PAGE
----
GILBERT, Thomas (?1720-98), of Cotton, Staffs.
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Family and Education
b. ?1720, 1st s. of Thomas Gilbert of Cotton. educ. I. Temple 1740, called 1744. m. (1) 24 Dec. 1761 and/or 27 Jan. 1762, da. of one Philips (d. 22 Apr. 1770), 2s.; (2) Mary, da. of Lt.-Col. George Crauford, s.p.
Capt. Ld. Gower’s regt. 1745-6.
Paymaster, naval officers’ widows’ pensions 1753-d.; comptroller of the great wardrobe 1763-82; chairman of ways and means 1784-91.
Bencher, I. Temple 1782, reader 1787, treasurer 1789.
Gilbert continued to sit for Lichfield on the interest of the 1st Marquess of Stafford, whose estate agent he once was. During the last Parliament he had been chairman of ways and means. He was again active as such in the session of 1790-1, in which he was also listed hostile to the repeal of the Test Act in Scotland, and paired with ministers on the Oczakov question, 12 Apr. 1791. Three days later the Hon. Henry Hobart replaced him in the committee’s chair. There was now little time for his ruling passion for Poor Law reform, but his reputation in that field was made. His other interests, highways and canals, drew him briefly into debate on canal tolls, 21 Mar. 1793, and on 8 Apr. 1794 in defence of the Public Highways Act he had sponsored in 1773.1 He also spoke in favour of the Farnham Hop bill, 7 June 1793. On 13 Jan. 1792 he informed Pitt that, though willing to attend, he found his health ‘impaired by too assiduous an application’ and ‘dreaded the thought of late hours and crowded Houses’. He therefore wished for a less onerous situation. In December 1794 he was pensioned off with £250 p.a., ‘to pass the evening of his life at his paternal estate among the barren moors of Staffordshire, which he had at great expense rendered a desirable residence’. He had amused Canning before his last session by his talk of ‘various turnpike bills which he had to attend to ... more like a young Member just come in, and determined to be a very active one rather than a person who was about to accept the Chiltern Hundreds’.2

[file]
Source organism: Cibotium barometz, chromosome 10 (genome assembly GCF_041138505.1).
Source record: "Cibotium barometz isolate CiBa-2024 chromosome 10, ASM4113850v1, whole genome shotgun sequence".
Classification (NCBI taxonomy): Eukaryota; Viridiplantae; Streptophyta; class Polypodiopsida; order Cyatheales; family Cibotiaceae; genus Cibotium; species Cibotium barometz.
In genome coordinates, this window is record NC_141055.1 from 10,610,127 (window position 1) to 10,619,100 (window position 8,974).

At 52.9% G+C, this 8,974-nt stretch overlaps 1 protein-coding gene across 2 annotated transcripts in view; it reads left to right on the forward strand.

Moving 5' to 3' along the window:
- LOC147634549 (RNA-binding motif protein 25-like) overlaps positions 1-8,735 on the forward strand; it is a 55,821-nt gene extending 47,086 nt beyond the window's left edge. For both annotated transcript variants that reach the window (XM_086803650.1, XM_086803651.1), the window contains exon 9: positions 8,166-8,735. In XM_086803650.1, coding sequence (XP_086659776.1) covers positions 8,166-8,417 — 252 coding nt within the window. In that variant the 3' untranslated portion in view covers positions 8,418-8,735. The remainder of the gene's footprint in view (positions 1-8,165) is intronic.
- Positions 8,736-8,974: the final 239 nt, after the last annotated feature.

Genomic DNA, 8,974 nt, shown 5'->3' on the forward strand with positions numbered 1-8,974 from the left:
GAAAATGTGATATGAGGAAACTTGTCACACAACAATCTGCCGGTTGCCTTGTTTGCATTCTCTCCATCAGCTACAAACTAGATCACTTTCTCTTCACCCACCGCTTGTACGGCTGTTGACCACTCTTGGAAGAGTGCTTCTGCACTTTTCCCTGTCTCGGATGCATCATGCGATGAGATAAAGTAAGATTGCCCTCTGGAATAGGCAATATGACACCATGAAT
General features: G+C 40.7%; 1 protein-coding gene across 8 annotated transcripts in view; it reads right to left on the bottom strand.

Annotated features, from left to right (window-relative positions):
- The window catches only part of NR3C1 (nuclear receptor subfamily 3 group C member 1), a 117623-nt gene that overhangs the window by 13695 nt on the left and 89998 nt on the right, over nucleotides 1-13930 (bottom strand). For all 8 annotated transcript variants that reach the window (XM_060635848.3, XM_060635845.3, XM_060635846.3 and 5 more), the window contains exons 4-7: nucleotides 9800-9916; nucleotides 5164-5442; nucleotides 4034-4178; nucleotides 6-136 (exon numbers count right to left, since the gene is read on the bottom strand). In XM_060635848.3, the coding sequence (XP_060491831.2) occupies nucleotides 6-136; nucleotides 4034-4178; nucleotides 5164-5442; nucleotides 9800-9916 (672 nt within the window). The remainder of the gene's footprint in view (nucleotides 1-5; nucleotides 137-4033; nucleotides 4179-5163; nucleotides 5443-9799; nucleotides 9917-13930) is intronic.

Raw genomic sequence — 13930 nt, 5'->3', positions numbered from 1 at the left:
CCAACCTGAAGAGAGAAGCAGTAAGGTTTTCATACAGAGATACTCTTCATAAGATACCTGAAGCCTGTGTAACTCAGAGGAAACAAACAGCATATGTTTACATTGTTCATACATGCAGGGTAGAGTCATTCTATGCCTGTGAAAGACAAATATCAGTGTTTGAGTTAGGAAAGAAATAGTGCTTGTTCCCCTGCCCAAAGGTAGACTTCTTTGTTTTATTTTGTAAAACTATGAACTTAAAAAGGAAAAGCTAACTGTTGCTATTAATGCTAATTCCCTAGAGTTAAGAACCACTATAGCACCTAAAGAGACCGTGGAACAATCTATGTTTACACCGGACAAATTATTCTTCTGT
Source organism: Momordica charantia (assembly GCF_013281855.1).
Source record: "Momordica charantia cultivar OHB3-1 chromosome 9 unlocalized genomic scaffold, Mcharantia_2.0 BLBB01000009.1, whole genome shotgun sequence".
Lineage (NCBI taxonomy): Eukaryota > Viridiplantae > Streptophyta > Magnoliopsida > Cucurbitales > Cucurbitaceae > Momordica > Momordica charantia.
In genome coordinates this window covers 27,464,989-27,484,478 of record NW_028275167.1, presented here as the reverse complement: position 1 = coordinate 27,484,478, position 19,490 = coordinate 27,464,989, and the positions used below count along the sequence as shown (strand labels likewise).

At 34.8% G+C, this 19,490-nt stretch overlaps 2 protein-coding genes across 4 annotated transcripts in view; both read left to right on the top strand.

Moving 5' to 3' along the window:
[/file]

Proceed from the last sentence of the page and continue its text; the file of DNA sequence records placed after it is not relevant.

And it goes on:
Gilbert died 18 Dec. 1798 ‘in his 78th year’. His widow wrote to Pitt, 14 Aug. 1800, to remind him how much Gilbert’s family had lost by ‘expenses incurred in his anxious pursuit of various objects of public utility’. She added:
He was given to understand that you admitted the justice of his claims, and was disposed to meet his wishes ... he had repeated assurances from the gentleman that was to succeed him in Parliament [Lord Granville Leveson Gower], and on which he so firmly relied that (contrary to the advice of many friends) he hesitated not to resign. He was soon convinced of his error and felt it severely to the latest moment of his life.3